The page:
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Full text of "Poland Russia and Great Britain 1941-1945"

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there is no Polish Army in the U.S.S.R.   There is no new contribution
of Poland to this war.'3*
When the Anders' Army, equipped by Britain, stood in Irak ready for
the 1944 offensive^ Moscow had to find another theme^ namely^ that in
that Army there was unrest directed against the Polish Government, and
that the men were endeavouring to join the ' Polish Forces' created in
the U.S.S.R.., and, further, that these supposedly Moscow sympathisers
were being persecuted. For instance., on March 21 y the Soviet newspapers
had quoted a dispatch from the Soviet News Agency in Cairo, under the
heading " The Mediaeval Tortures in Anders' Army " :
" New and irrefutable proof is being received of the persecution of
all in General Anders* Army who express a desire to enter immediately
into the struggle against the Germans or desire solidarity with the
Polish patriots who are already fighting on the Soviet-German front."
This propaganda seemed particularly harmful and., in the end, a
British official denial was published in Cairo, on March 23, stating that :
" In connection with recent reports that all members of the Polish forces
in the Middle East under the command of General Anders, who wish to
take an active part in fighting against the Germans, are being relentlessly
persecuted, and thousands of them have disappeared and that more than
700 have been condemned to long terms of imprisonment; and, further,
that hundreds of Polish workers have been handed over in Palestine to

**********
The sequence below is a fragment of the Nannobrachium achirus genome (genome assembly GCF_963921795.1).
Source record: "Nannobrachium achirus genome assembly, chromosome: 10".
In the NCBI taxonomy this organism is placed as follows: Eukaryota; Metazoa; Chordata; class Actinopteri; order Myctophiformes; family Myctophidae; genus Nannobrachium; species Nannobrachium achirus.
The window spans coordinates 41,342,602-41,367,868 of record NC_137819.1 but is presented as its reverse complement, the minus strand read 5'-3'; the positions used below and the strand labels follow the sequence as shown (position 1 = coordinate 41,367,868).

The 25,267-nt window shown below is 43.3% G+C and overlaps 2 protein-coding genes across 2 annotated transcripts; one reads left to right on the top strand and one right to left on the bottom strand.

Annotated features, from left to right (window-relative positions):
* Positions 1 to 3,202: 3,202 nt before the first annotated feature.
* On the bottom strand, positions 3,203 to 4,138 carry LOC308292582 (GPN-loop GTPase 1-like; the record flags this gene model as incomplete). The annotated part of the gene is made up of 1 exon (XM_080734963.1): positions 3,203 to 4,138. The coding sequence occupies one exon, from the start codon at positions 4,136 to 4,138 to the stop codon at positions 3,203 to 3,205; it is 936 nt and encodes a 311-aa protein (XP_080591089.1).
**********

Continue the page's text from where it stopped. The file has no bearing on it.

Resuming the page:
prison on the orders of General Anders, it is learned in authoritative British
quarters in Cairo that there is no confirmation of these reports. With the
exception of a few deserters and criminals, whose numbers do not exceed
what is normally to be expected, all members wish to" continue the struggle.
Two divisions from these who were recently in the Middle East are now in
Italy/'f
A different twist of Soviet propaganda was employed to disrupt the
Polish forces in Britain and to throw discredit on the Polish Government,
namely, the accusation of anti-Semitism. A group of Jews, Polish
* This had been widely discussed before by The Times'" Moscow correspondent.
In answer. Sir William G. Max-Aluller^ former British Ambassador to Poland^
stated in a letter to the Editor of The Times (April 25th) : " As a matter of fact, the
transfer of the Polish Army to British territory in the Middle East during the
summer of 1942 took place on the initiative of the Soviet Government and on
the ground, as they put it, that such an army might be needed for the defence of the
Middle East. It therefore conveyed quite a wrong impression to suggest that it had
any connection with the severance of diplomatic relations in 1943 or was of such a
character as to provoke resentment in Russia."
f The forces on the Italian front were simultaneously subjected to the fire of
German propaganda. Leaflets were dropped and the radio station Wandat
which the Nazis had installed in Rome, issued the same instructions and promises
as had emanated from the Soviet radio station Kosciuszko.
The Polish soldiers christened this German radio station^ * Wanda the Second.'
The star of the first Wanda (Wanda Wasilewska) had substantially waned in
Moscow. She had not published one word during the first six months of 1944,
and her name had only received occasional mention in the Soviet Press as being
still amongst the living and a " writer rather than a political figure." (The Times*
April 11th).
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